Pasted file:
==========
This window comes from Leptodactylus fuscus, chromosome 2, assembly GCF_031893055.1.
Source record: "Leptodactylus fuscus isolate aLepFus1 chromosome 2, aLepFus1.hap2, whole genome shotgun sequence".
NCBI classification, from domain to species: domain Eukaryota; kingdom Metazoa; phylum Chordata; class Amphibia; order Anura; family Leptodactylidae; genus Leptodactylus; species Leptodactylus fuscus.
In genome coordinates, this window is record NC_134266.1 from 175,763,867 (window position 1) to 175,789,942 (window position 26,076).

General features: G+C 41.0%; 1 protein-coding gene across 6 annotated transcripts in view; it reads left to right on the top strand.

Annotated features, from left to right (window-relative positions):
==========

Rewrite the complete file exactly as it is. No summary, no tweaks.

This window comes from Leptodactylus fuscus, chromosome 2, assembly GCF_031893055.1.
Source record: "Leptodactylus fuscus isolate aLepFus1 chromosome 2, aLepFus1.hap2, whole genome shotgun sequence".
NCBI classification, from domain to species: domain Eukaryota; kingdom Metazoa; phylum Chordata; class Amphibia; order Anura; family Leptodactylidae; genus Leptodactylus; species Leptodactylus fuscus.
In genome coordinates, this window is record NC_134266.1 from 175,763,867 (window position 1) to 175,789,942 (window position 26,076).

General features: G+C 41.0%; 1 protein-coding gene across 6 annotated transcripts in view; it reads left to right on the top strand.

Annotated features, from left to right (window-relative positions):